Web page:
After a while, he walked back into the living area and stood, looking at his son. “Look, David, let’s start again.”
“Bit late for tha…”
“How’s the course going? Keeping you busy there, are they?”
“Not too busy obviously that I can’t get away to visit my dear old Dad.”
Sarcasm was the one Whitlock characteristic that the father could observe in his only child. Unfortunately.
“Let’s stop the sniping, shall we? This is supposed to be a time for us to get to know each other better. To understand each other. We won’t get near that if we don’t at least try to be civil. To have a normal conversation.”
“Well, Dad,” his son said, flicking the TV off with the remote, “Normal for me is sitting by myself in a room talking to no one … if you haven’t already realised. At Mum’s, … boarding school, … the delightful ‘care home’ you’ve found for me – so excuse me if I’m not as adept at conversation as such a well travelled person as yourself.”
Whit’s jaw clenched. “Well, you seemed perfectly able to converse quite well with that poor woman at the station this afternoon, didn’t you? Enough to convince her of your terrible plight.”
David rolled his eyes. “Can’t take a joke, Dad?”
His father wondered how it was that his son could put inverted commas around the paternal designation with just his voice. But he could.
“I can when it’s funny.”
“Yeah, yeah. You’re a real barrel of laughs.” David sat for a moment and then, seeming to make a decision, turned to his father. “Anyway, I can’t be bothered fighting the whole time. We might as well give this civil thing a try … for a bit.”
Whit stood up. “Good lad. Now move your chair so we can get the sofa unfolded. I’ve got to be up early tomorrow.”
After his father had turned out the lights and disappeared into the bedroom, David sat in the dark for a few moments. Then he maneuvered his wheelchair alongside the sofa-bed and lifted himself onto the clean sheets.
“Yeah, Dad,” he muttered quietly to himself. “Wouldn’t want to get in the way of your work. Why change the habits of a lifetime?”
A couple of days with no more letters for the Major and Whit was happy to assign the non-case to a crank – and one lacking commitment. Until he passed the Meeting Room on his way to Tech Services.
“I still say the E and R are another Queen reference. You’re too tied up in the numbers, Hogstadt. The numbers don’t mean anything – it’s the letters.”
Whit pushed the door from ajar to wide open with no thought to decorum.
At least McGreavey had the courtesy to look surprised.
Brewer glanced back over his shoulder and said – in tones far too matter-of-fact for Whit’s liking – “I had them bring any of your post that scanned for something other than paper directly to me. We need to get our best people on things like this without delay, Whit. You should know that.”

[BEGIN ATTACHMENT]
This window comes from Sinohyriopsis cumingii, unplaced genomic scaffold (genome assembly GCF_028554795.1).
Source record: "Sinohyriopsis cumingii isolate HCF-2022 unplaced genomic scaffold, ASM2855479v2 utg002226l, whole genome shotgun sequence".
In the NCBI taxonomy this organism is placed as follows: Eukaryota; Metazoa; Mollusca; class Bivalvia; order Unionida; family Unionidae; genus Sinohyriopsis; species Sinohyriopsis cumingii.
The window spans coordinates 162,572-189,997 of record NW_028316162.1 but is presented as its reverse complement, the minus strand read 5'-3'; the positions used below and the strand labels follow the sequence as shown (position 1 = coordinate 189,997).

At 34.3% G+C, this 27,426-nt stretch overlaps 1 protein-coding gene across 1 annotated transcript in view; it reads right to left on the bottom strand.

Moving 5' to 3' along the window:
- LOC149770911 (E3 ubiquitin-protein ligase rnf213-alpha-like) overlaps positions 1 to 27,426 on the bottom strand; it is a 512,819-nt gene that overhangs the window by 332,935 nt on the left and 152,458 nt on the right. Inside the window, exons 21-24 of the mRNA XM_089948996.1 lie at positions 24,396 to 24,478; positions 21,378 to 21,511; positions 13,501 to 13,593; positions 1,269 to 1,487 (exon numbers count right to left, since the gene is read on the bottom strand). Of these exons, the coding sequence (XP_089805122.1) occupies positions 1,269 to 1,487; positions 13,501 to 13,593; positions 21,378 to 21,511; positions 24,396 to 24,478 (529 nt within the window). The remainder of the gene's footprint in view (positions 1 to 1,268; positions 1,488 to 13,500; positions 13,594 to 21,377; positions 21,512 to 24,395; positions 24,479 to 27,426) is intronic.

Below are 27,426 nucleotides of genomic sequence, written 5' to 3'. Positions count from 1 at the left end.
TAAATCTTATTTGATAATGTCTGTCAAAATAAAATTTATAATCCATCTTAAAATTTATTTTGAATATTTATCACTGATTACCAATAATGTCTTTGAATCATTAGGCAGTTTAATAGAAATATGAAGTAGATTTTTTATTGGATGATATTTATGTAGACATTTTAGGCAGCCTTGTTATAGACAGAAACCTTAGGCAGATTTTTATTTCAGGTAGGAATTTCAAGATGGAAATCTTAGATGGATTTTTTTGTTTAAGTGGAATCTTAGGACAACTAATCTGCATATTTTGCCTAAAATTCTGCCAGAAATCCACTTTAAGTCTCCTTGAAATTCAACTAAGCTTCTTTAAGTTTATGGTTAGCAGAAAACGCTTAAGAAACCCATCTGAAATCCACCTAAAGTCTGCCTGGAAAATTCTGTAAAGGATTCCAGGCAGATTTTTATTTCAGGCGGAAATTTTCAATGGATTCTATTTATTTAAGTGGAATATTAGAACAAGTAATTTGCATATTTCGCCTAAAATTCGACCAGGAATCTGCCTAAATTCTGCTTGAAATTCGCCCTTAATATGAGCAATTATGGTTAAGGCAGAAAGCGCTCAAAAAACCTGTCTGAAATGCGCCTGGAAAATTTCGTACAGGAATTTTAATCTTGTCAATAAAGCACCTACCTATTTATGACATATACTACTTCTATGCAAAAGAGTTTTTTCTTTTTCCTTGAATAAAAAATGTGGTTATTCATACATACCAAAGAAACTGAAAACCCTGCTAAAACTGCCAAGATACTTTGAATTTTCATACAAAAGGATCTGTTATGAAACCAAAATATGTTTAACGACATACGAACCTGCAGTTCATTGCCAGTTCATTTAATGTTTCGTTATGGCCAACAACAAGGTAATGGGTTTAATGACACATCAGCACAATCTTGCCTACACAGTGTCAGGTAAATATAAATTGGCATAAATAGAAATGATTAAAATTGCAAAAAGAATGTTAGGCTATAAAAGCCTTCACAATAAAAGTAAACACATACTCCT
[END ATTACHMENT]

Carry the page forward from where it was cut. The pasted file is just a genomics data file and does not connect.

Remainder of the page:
Outside on the pavement, the cool air did nothing to calm Whit’s temper. But he knew that he couldn’t afford to have another run-in with his immediate superior – not matter how inferior the skills of young dolt had proven to be. So he urged himself to focus on the job at hand and not the game-playing of those who were supposed to be his colleagues.
Back in the Meeting Room, he added the tiles from his desk to those spread on the table. Apparently an H had arrived the day after the Q, then an E and an R the following day, and finally that morning, the letters T, F, A and E.
“FATE,” McGreavey said, leafing through some papers in the open folder in front of her. The PATR are big on fate. It’s got to be them. Look at this …” She lifted a page from the sheaf and turned it for the others to read.
Whit scanned the contents and shrugged. Brewer held his hand up indicating the lack of need for him to read and nodded knowingly.
“We can’t overlook 7. Or the total of all them so far – 26. There’s an Alphabet Square in Bow. Could mean the Bow Group’s the target.”
The other three turned to the portly young man frowning over a notebook of notes and calculations.
“Jesus, Hogstadt, I told you to forget the numbers. The H, E and R together reaffirm the Queen theory – HER … as well as the ER … and if you desperately need to look at the numbers, the E and the R are each 1 so that’s ER II. I know that’s tenuous but I think the FATE thing seals it. It’s got to be the PATR.” McGreavey stabbed her finger down on the page she’d presented.
It is our great nation’s fate to be in the hands of the people, not ruled by aristocrats with no understanding of the lives of the populace. We are only assisting Providence when we bring
the monarchy to its rightful place. In history.
Whit sighed. “Marion, it’d be easy if it was them. But I don’t think it is. They’ve never played games like this in the past. Their threats are less subtle, they like the drama of the disguised voice, distorted bits of film …”